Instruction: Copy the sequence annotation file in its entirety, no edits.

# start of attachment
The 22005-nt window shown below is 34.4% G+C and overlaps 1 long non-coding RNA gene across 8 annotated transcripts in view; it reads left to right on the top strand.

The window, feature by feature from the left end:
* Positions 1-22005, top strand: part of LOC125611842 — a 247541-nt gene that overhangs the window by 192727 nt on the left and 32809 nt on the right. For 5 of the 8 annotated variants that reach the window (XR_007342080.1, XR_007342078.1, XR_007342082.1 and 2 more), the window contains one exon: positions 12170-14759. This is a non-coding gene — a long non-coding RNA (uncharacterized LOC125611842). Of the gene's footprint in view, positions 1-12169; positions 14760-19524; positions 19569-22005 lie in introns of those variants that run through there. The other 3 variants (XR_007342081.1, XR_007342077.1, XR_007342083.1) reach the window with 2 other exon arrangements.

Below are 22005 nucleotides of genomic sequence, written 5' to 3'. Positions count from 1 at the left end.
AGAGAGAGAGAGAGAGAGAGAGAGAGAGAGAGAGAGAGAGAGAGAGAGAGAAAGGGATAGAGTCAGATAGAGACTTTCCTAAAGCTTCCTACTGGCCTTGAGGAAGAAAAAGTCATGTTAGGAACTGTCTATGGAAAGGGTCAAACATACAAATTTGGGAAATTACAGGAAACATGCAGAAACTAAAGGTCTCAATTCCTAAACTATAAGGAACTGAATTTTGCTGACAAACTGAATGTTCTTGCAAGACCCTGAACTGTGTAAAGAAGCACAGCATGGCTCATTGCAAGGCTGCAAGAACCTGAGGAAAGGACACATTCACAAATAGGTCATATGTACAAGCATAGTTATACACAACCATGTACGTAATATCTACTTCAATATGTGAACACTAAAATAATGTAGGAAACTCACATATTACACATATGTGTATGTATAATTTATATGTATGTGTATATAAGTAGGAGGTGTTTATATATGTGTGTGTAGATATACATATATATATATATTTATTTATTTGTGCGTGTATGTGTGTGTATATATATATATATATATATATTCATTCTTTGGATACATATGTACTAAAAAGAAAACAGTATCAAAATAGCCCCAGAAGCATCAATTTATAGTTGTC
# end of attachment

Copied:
The 22005-nt window shown below is 34.4% G+C and overlaps 1 long non-coding RNA gene across 8 annotated transcripts in view; it reads left to right on the top strand.

The window, feature by feature from the left end:
* Positions 1-22005, top strand: part of LOC125611842 — a 247541-nt gene that overhangs the window by 192727 nt on the left and 32809 nt on the right. For 5 of the 8 annotated variants that reach the window (XR_007342080.1, XR_007342078.1, XR_007342082.1 and 2 more), the window contains one exon: positions 12170-14759. This is a non-coding gene — a long non-coding RNA (uncharacterized LOC125611842). Of the gene's footprint in view, positions 1-12169; positions 14760-19524; positions 19569-22005 lie in introns of those variants that run through there. The other 3 variants (XR_007342081.1, XR_007342077.1, XR_007342083.1) reach the window with 2 other exon arrangements.

Below are 22005 nucleotides of genomic sequence, written 5' to 3'. Positions count from 1 at the left end.
AGAGAGAGAGAGAGAGAGAGAGAGAGAGAGAGAGAGAGAGAGAGAGAGAGAAAGGGATAGAGTCAGATAGAGACTTTCCTAAAGCTTCCTACTGGCCTTGAGGAAGAAAAAGTCATGTTAGGAACTGTCTATGGAAAGGGTCAAACATACAAATTTGGGAAATTACAGGAAACATGCAGAAACTAAAGGTCTCAATTCCTAAACTATAAGGAACTGAATTTTGCTGACAAACTGAATGTTCTTGCAAGACCCTGAACTGTGTAAAGAAGCACAGCATGGCTCATTGCAAGGCTGCAAGAACCTGAGGAAAGGACACATTCACAAATAGGTCATATGTACAAGCATAGTTATACACAACCATGTACGTAATATCTACTTCAATATGTGAACACTAAAATAATGTAGGAAACTCACATATTACACATATGTGTATGTATAATTTATATGTATGTGTATATAAGTAGGAGGTGTTTATATATGTGTGTGTAGATATACATATATATATATATTTATTTATTTGTGCGTGTATGTGTGTGTATATATATATATATATATATATTCATTCTTTGGATACATATGTACTAAAAAGAAAACAGTATCAAAATAGCCCCAGAAGCATCAATTTATAGTTGTC